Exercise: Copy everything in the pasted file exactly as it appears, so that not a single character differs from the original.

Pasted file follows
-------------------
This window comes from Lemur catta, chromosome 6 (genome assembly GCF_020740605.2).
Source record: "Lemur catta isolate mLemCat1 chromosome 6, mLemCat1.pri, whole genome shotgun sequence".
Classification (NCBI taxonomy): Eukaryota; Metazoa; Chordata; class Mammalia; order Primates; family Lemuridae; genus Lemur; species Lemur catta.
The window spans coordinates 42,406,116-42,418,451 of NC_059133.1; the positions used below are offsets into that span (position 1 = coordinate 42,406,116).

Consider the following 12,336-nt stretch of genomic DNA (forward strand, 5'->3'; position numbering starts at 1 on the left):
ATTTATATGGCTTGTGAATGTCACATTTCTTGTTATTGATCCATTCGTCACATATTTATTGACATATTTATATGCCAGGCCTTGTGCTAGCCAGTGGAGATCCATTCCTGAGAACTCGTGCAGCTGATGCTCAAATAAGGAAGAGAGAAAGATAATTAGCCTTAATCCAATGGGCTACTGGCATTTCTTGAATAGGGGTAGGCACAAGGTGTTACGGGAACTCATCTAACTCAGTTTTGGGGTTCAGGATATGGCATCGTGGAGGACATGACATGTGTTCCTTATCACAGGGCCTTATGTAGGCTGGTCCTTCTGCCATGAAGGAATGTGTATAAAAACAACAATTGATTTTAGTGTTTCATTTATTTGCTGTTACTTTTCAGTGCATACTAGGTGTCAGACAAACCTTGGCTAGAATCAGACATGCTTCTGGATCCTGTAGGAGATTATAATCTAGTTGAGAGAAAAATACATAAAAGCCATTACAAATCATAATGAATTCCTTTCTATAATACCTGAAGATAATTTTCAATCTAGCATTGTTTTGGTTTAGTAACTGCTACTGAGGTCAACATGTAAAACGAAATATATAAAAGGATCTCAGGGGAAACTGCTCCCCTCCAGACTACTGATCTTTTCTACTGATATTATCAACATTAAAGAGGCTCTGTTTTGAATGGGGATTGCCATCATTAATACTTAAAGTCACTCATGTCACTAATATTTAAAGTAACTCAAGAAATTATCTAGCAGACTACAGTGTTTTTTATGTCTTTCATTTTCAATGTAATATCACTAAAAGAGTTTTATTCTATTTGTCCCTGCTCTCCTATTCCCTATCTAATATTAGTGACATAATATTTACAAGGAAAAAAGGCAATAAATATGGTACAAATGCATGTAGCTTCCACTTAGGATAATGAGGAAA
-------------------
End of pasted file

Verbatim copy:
This window comes from Lemur catta, chromosome 6 (genome assembly GCF_020740605.2).
Source record: "Lemur catta isolate mLemCat1 chromosome 6, mLemCat1.pri, whole genome shotgun sequence".
Classification (NCBI taxonomy): Eukaryota; Metazoa; Chordata; class Mammalia; order Primates; family Lemuridae; genus Lemur; species Lemur catta.
The window spans coordinates 42,406,116-42,418,451 of NC_059133.1; the positions used below are offsets into that span (position 1 = coordinate 42,406,116).

Consider the following 12,336-nt stretch of genomic DNA (forward strand, 5'->3'; position numbering starts at 1 on the left):
ATTTATATGGCTTGTGAATGTCACATTTCTTGTTATTGATCCATTCGTCACATATTTATTGACATATTTATATGCCAGGCCTTGTGCTAGCCAGTGGAGATCCATTCCTGAGAACTCGTGCAGCTGATGCTCAAATAAGGAAGAGAGAAAGATAATTAGCCTTAATCCAATGGGCTACTGGCATTTCTTGAATAGGGGTAGGCACAAGGTGTTACGGGAACTCATCTAACTCAGTTTTGGGGTTCAGGATATGGCATCGTGGAGGACATGACATGTGTTCCTTATCACAGGGCCTTATGTAGGCTGGTCCTTCTGCCATGAAGGAATGTGTATAAAAACAACAATTGATTTTAGTGTTTCATTTATTTGCTGTTACTTTTCAGTGCATACTAGGTGTCAGACAAACCTTGGCTAGAATCAGACATGCTTCTGGATCCTGTAGGAGATTATAATCTAGTTGAGAGAAAAATACATAAAAGCCATTACAAATCATAATGAATTCCTTTCTATAATACCTGAAGATAATTTTCAATCTAGCATTGTTTTGGTTTAGTAACTGCTACTGAGGTCAACATGTAAAACGAAATATATAAAAGGATCTCAGGGGAAACTGCTCCCCTCCAGACTACTGATCTTTTCTACTGATATTATCAACATTAAAGAGGCTCTGTTTTGAATGGGGATTGCCATCATTAATACTTAAAGTCACTCATGTCACTAATATTTAAAGTAACTCAAGAAATTATCTAGCAGACTACAGTGTTTTTTATGTCTTTCATTTTCAATGTAATATCACTAAAAGAGTTTTATTCTATTTGTCCCTGCTCTCCTATTCCCTATCTAATATTAGTGACATAATATTTACAAGGAAAAAAGGCAATAAATATGGTACAAATGCATGTAGCTTCCACTTAGGATAATGAGGAAA